Here’s the release from the Colorado Water Conservation Board:
Colorado Water Conservation Board Hosts Two-Day Forum
On March 4 – 5, Colorado continued to carve the path forward in its Demand Management Feasibility Investigation during a two-day joint meeting between the Interbasin Compact Committee (IBCC) and eight Demand Management Workgroups.
Hosted by the Colorado Water Conservation Board (CWCB), this was the first workshop convening all eight Workgroups – together representing diverse water-related interests across the state. Workgroups reflected on the past year of discussions and presented on challenges and benefits they foresee in a potential temporary, voluntary, compensated program to address Demand Management.
Demand Management is the concept of temporary, voluntary, and compensated reductions in the consumptive use of water in the Colorado River Basin. Any water saved would only be used to ensure compact compliance and to protect the state’s water users from involuntary curtailment of uses.
“We appreciate the focus, dedication and collaboration of our Workgroup members who gathered this week from across Colorado to move this important conversation forward,” said CWCB Director Rebecca Mitchell. “This workshop was the next step in sharing ideas for Colorado’s water future, and positioning our state as a national leader for cooperative problem solving.”
IBCC Director Russell George said, “We began this process of meeting as individual Workgroups in order to begin exploring concerns and benefits of a potential Demand Management Program. The next step in the process was bringing these Workgroups together in this larger forum, which has fostered the critical conversation needed to ensure we are using a grassroots approach. This approach will help inform our state’s decision-makers as they consider options for a possible Demand Management program.”
Demand Management Workgroups include:
Administration & Accounting
Economic & Local Government
Education & Outreach
Law & Policy
Monitoring & Verification
As a headwaters state, Colorado is thoroughly exploring potential tools for managing water in the western United States, and will continue to inform Coloradans throughout the investigation and during the decision-making process.
Here’s the release from Colorado State University (Jennifer Dimas):
The 2020 Ogallala Aquifer Summit will take place in Amarillo, Texas, from March 31 to April 1, bringing together water management leaders from all eight Ogallala region states: Colorado, Kansas, New Mexico, Nebraska, Oklahoma, Texas, South Dakota and Wyoming. The dynamic, interactive event will focus on encouraging exchange among participants about innovative programs and effective approaches to addressing the region’s significant water-related challenges.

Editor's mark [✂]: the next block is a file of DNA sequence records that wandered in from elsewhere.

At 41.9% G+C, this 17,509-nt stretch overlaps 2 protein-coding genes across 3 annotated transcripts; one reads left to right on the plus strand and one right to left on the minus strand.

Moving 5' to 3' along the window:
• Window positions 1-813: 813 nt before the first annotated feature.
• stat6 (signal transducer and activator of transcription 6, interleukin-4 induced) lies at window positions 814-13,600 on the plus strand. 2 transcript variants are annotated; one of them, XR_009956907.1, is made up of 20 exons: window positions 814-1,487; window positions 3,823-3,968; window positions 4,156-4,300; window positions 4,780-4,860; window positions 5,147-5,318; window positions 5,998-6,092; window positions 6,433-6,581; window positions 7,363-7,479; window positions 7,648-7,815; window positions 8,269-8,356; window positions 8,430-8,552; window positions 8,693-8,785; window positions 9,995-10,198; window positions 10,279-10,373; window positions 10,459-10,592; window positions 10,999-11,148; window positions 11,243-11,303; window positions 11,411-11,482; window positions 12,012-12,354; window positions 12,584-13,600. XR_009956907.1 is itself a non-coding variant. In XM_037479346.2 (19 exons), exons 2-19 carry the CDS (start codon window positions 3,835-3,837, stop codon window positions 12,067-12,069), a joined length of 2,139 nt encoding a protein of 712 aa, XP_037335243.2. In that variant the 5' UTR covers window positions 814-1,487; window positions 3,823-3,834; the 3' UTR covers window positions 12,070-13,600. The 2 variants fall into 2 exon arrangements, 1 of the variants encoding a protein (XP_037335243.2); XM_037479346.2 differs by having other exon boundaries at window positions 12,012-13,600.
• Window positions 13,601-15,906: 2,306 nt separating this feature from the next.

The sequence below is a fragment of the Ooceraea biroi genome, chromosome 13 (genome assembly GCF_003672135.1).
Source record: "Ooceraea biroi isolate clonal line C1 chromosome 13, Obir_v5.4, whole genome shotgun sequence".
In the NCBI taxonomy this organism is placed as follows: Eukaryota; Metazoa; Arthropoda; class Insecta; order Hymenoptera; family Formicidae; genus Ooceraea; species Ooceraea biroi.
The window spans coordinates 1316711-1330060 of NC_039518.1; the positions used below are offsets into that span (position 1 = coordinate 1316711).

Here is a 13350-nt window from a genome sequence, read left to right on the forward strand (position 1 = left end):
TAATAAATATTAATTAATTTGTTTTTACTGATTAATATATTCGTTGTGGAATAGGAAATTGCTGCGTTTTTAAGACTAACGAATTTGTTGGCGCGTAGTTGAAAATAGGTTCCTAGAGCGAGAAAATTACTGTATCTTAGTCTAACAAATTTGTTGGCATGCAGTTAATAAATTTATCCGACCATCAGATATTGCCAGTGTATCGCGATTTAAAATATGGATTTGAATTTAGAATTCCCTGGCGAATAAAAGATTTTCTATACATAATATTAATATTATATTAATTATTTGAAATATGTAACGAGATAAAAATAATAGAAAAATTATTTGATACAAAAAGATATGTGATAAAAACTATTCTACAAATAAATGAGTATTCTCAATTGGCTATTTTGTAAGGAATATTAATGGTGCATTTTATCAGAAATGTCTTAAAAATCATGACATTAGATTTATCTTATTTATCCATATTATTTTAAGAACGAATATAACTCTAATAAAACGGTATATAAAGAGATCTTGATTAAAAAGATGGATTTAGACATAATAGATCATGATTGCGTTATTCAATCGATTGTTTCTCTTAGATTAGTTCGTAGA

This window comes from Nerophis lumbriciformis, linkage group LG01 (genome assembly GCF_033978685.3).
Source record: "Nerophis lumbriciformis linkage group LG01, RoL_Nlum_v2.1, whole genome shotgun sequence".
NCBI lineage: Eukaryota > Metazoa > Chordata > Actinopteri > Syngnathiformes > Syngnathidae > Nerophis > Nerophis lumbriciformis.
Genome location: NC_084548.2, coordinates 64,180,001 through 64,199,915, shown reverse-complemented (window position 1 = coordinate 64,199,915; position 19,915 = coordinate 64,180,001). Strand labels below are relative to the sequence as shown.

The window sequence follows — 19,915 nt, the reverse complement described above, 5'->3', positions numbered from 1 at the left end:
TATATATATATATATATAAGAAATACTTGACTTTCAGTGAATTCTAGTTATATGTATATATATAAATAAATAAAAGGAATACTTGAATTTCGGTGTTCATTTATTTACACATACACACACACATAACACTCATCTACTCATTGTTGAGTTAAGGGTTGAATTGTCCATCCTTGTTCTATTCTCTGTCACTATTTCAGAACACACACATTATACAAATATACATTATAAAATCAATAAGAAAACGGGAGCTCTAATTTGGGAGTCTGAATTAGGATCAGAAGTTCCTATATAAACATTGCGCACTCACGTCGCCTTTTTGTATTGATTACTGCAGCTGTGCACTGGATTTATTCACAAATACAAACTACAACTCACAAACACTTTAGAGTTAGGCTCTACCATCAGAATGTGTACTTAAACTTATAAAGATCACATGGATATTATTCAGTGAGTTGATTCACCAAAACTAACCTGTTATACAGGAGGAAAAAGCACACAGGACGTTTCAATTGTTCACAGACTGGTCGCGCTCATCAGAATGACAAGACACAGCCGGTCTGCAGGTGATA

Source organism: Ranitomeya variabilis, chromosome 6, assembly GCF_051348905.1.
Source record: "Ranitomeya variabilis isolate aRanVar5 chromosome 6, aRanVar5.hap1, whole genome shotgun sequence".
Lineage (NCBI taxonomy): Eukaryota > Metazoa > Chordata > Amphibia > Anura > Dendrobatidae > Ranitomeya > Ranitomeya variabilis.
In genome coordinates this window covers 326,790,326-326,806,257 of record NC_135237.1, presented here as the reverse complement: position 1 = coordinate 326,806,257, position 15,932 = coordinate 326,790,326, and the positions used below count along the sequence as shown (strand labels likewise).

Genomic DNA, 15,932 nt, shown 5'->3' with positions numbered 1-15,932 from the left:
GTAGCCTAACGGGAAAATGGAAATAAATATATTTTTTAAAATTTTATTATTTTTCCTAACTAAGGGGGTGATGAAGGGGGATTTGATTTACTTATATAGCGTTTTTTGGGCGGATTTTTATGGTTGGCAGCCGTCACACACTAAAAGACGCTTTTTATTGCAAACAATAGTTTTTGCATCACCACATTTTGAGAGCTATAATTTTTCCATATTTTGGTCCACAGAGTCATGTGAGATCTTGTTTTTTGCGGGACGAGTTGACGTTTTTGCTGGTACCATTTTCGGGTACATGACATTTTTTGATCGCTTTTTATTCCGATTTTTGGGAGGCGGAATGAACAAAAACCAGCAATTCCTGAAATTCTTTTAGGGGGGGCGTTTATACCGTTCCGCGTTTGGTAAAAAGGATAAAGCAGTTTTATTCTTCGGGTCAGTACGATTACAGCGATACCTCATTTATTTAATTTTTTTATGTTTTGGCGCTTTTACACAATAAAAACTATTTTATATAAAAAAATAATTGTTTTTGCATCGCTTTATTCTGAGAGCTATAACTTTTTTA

“Tackling Tough Question” is the theme of the event. Workshops and speakers will share and compare responses to questions such as: “What is the value of groundwater to current and future generations?” and “How do locally led actions aimed at addressing water challenges have larger-scale impact?”
“The summit provides a unique opportunity to strengthen collaborations among a diverse range of water-focused stakeholders,” said summit co-chair Meagan Schipanski, an associate professor in the Department of Soil and Crop Sciences at CSU. “Exploring where we have common vision and identifying innovative concepts or practices already being implemented can catalyze additional actions with potential to benefit the aquifer and Ogallala region communities over the short and long term.”
Schipanski co-directs the Ogallala Water Coordinated Agriculture Project (CAP) with Colorado Water Center director and summit co-chair Reagan Waskom, who is also a faculty member in Soil and Crop Sciences. The Ogallala Water CAP, supported by the U.S. Department of Agriculture’s National Institute of Food and Agriculture, has a multi-disciplinary team of 70 people based at 10 institutions in six Ogallala-region states. They are all engaged in collaborative research and outreach for sustaining agriculture and ecosystems in the region.
Some Ogallala Water CAP research and outreach results will be shared at the 2020 Ogallala Summit. The Ogallala Water CAP has led the coordination of the event, in partnership with colleagues at Texas A&M AgriLife, the Kansas Water Office, and the USDA-Agricultural Research Service-funded Ogallala Aquifer Program, with additional support provided by many individuals and organizations from the eight Ogallala states.
The 2020 Summit will highlight several activities and outcomes inspired by or expanded as a result of the 2018 Ogallala Summit. Participants will include producers; irrigation company and commodity group representatives; students and academics; local and state policy makers; groundwater management district leaders; crop consultants; agricultural lenders; state and federal agency staff; and others, including new and returning summit participants.
“Water conservation technologies are helpful, and we need more of them, but human decision-making is the real key to conserving the Ogallala,” said Brent Auvermann, center director at Texas A&M AgriLife Research – Amarillo. “The emergence of voluntary associations among agricultural water users to reduce groundwater use is an encouraging step, and we need to learn from those associations’ experiences with regard to what works, and what doesn’t, and what possibilities exist that don’t require expanding the regulatory state.”
The summit will take place over two half-days, starting at 11 a.m. Central Time (10 a.m. MDT) on Tuesday, March 31 and concluding the next day on Wednesday, April 1 at 2:30 p.m. The event includes a casual evening social on the evening of March 31 that will feature screening of a portion of the film “Rising Water,” by Nebraska filmmaker Becky McMillen, followed by a panel discussion on effective agricultural water-related communications.